Covid-19 hasn't put a stop to restaurants, and it hasn't halted the guides either. Despite the current hiatus the AA, Harden's, The Good Food Guide and Michelin all argue that a guide is still an essential authority for diners on where to go out to eat, in whatever form that may take.
As we cautiously attempt to return to some version of normality, the ongoing global Covid-19 pandemic throws a long shadow of uncertainty over all of our plans. Despite that, over the past five months, the hospitality industry has proved how adaptable, nimble and resilient it truly is, but the hard truth is that no one yet knows the full extent of the long-term impact on the UK's restaurant scene.
Those most seriously affected are, of course, the restaurateurs themselves and those that work directly for them, but the current circumstances also make things very tricky for the editors and publishers of restaurant guides.
While the UK restaurant scene of the last decade or so has been increasingly dynamic and changing, it has still been possible for Michelin, The Good Food Guide, the AA and Harden's to produce printed guides that are accurate, reliable and useful for their year's lifespan, especially when supported by regularly updated websites. In the post-lockdown world, where an increasing number of restaurants have announced that they will not reopen or are radically changing their offering, the idea of being able to capture the increasingly amorphous entity that is the British restaurant scene in a printed guide seems to be an ever-receding probability.
An inspector calls?
Michelin has continued to be active in print in 2020, publishing its guide to the Nordic Countries in February and a Main Cities of Europe guide in June. However, in a video address to the industry, posted on YouTube in April, Michelin Guides international director Gwendal Poullennec committed to a ‘digital-first' strategy, saying that "we will make the most of our websites and digital facilities".
He added that, "an unprecedented commitment by our inspectors" would mean that "a Michelin star and all our award distinctions will mean the same in 2021 as they always have". Exactly how Michelin will ensure that will be the case isn't clear, and the guide declined an invitation to be interviewed for this article, stating that "final details are being ironed out".
It therefore remains uncertain if there will be a printed Great Britain and Ireland guide for 2021 or if the annual Michelin new stars announcement event, currently scheduled for 19 October at London's Camden Roundhouse, will happen. With indoor events with social distancing currently planned to open from 15 August, it is theoretically possible it could go ahead with the general public in attendance at what is planned to be a newly modernised ‘rock star' event, as revealed in February.
The situation regarding the other major restaurant guides is more transparent. There will be no printed AA restaurant guide or awards ceremony this year, and the same is true of The Good Food Guide. However, Harden's is currently considering publishing a factual update of its London guide: "The most important thing would be the information update, taking out the closures and putting in details of those restaurants currently open or reopened and updated details about their offerings," says the guide's co-founder Peter Harden.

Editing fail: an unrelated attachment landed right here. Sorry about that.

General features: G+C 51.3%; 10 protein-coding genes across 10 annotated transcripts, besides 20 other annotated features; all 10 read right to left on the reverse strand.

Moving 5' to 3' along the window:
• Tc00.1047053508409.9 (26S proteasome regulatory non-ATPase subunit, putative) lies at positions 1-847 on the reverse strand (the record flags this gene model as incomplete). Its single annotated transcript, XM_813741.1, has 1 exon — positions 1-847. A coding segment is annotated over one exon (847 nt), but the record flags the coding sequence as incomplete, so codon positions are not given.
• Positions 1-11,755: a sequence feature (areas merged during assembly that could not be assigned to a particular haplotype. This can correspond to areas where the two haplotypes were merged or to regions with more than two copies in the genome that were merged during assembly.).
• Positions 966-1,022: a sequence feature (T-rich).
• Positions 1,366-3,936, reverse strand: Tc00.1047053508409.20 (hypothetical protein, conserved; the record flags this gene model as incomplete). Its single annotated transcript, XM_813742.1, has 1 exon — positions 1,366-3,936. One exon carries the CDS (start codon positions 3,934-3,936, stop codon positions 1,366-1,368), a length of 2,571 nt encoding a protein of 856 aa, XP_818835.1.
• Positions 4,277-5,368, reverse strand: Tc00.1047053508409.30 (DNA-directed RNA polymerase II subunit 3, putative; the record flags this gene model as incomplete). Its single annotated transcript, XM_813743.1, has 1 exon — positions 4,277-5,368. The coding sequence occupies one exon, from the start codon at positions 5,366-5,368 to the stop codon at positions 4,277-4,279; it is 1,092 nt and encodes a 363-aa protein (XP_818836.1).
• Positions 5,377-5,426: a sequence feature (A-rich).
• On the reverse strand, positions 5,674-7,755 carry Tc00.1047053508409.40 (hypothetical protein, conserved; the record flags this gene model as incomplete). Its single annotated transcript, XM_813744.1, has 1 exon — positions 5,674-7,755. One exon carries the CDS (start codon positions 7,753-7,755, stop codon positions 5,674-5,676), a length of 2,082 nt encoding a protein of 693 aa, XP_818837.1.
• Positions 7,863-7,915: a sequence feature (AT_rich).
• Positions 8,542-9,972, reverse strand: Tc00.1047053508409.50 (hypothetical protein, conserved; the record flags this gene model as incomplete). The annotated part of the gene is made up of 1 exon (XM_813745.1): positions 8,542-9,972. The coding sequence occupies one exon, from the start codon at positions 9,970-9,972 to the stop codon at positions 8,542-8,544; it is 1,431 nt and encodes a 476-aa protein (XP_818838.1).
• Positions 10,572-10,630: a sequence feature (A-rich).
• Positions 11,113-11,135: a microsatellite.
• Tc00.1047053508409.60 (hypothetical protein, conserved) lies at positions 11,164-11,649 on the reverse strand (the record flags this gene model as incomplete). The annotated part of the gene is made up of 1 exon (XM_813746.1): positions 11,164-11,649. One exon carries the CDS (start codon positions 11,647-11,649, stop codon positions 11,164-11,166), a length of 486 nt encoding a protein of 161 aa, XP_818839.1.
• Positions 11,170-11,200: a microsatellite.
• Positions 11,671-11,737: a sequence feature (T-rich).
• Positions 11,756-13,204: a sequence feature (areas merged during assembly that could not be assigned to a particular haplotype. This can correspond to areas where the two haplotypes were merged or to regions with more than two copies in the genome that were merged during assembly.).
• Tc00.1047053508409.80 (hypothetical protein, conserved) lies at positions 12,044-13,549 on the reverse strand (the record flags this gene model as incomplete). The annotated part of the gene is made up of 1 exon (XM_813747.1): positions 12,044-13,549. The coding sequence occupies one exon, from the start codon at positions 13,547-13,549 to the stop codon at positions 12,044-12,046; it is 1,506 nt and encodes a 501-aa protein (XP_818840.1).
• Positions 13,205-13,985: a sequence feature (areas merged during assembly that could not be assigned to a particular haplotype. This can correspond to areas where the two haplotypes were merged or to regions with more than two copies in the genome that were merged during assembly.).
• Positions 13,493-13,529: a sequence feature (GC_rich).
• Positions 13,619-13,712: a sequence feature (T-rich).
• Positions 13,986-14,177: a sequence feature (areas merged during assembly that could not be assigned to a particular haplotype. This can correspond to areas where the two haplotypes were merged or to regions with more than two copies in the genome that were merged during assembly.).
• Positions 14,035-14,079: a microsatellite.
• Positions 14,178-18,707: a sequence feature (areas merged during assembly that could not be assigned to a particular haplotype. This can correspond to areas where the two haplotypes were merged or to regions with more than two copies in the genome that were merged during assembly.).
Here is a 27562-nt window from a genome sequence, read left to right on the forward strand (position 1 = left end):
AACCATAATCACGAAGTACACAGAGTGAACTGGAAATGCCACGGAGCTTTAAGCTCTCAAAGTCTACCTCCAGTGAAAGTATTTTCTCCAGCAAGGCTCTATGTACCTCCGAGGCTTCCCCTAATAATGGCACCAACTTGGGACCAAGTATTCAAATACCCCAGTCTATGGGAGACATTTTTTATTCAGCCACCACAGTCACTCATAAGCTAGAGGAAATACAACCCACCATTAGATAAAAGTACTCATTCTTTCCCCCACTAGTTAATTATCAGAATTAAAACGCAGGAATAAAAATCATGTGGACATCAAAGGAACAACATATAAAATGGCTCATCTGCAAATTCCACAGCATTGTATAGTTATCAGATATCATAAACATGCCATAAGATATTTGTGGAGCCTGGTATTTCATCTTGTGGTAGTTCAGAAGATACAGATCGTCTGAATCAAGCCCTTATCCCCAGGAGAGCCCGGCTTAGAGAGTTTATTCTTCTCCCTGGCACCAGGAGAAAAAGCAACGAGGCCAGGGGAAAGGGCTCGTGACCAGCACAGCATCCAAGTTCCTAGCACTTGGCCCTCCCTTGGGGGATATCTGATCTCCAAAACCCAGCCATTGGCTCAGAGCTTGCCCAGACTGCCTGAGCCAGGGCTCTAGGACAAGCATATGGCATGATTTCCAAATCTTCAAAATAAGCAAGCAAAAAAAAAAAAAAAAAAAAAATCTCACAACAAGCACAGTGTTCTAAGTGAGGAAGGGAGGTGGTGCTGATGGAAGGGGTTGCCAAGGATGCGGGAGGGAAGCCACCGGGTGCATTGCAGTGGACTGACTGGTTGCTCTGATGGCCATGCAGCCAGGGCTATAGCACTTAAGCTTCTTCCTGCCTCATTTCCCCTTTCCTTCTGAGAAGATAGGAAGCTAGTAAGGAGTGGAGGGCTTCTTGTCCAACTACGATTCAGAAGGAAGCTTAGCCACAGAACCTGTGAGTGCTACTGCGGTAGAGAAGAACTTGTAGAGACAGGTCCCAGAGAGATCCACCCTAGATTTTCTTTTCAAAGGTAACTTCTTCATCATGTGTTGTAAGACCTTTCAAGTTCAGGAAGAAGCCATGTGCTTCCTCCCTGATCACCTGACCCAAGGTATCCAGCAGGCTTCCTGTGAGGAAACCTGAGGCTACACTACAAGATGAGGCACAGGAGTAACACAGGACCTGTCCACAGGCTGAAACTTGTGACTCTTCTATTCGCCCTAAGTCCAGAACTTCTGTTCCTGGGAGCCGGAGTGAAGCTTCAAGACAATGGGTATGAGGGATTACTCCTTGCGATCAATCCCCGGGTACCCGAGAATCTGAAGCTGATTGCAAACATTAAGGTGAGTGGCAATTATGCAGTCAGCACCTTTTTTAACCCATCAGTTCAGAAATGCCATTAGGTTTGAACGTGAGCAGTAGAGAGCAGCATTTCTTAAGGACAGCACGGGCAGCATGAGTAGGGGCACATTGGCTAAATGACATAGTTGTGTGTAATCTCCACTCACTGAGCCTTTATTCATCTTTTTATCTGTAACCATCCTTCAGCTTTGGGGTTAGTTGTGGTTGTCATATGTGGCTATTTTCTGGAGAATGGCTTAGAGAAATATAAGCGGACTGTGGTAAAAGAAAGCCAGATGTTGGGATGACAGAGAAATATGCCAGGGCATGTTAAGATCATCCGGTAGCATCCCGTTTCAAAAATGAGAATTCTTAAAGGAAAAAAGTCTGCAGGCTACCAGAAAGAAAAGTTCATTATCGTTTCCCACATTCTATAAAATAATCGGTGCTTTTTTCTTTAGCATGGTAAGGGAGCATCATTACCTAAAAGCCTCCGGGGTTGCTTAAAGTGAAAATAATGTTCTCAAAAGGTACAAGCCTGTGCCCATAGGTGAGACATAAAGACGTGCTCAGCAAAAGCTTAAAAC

The Good Food Guide consultant editor Elizabeth Carter takes a similar view, seeing the guide as providing a public service in the post-lockdown period. "At the moment, we're just looking to be very supportive of restaurants. There are tough times ahead and we're informing our readers that something's open, that they're doing takeaway or various other things. Some of them are opening on very reduced hours. It's just trying to get people to check websites and also to book."
The AA has shown its support for the industry by launching the AA Covid Confident assessment scheme, designed to help support the hospitality industry in re-establishing and rebuilding consumer confidence. The free scheme is open to all restaurants, not just those featured in the guide, and has so far seen 5,000 establishments sign up, with 2,200 having already met the requirements to be accredited. Restaurants are provided with a certificate to display in their premises, a logo to use on their website and are also featured on the AA's RatedTrips.com website.
Following an internal risk assessment, which included ensuring all staff are healthy and that government guidelines are followed, the guide will resume inspections from August, but managing director at AA Media Simon Numphud says they will be carried out in a way that's mindful of the new climate in which restaurants are operating.
"We'll take a pragmatic and objective view together with the current context, which in many cases means there will be fewer staff on at any one time, social distancing measures, hygiene and cleanliness measures and, ultimately, less guest interaction.
"Restaurants will change. You might see ancillary items cut out to reduce serving time and there might be simpler menus, but great food still uses great seasonal ingredients with an understanding of flavours that work and a knowledge of how to balance dishes, so in that respect there won't be much of a change to our approach. We think they can still be assessed in the normal way."
Even if the restaurant has changed, the score still says a lot about the skill of the chef
Harden's has made the decision not to run a full survey of its reporters this year, but might run a snap poll in late summer or early autumn to help inform the London update, should it appear. In an email to contributors, Harden explained his reasons, which included that "pre-March experiences may prove only a basic guide to those post-July," adding: "Some of the most famous names in the business have already announced the closure or significant reformatting of their restaurants" and that "those restaurants that are reopening are not really the same businesses as six months ago".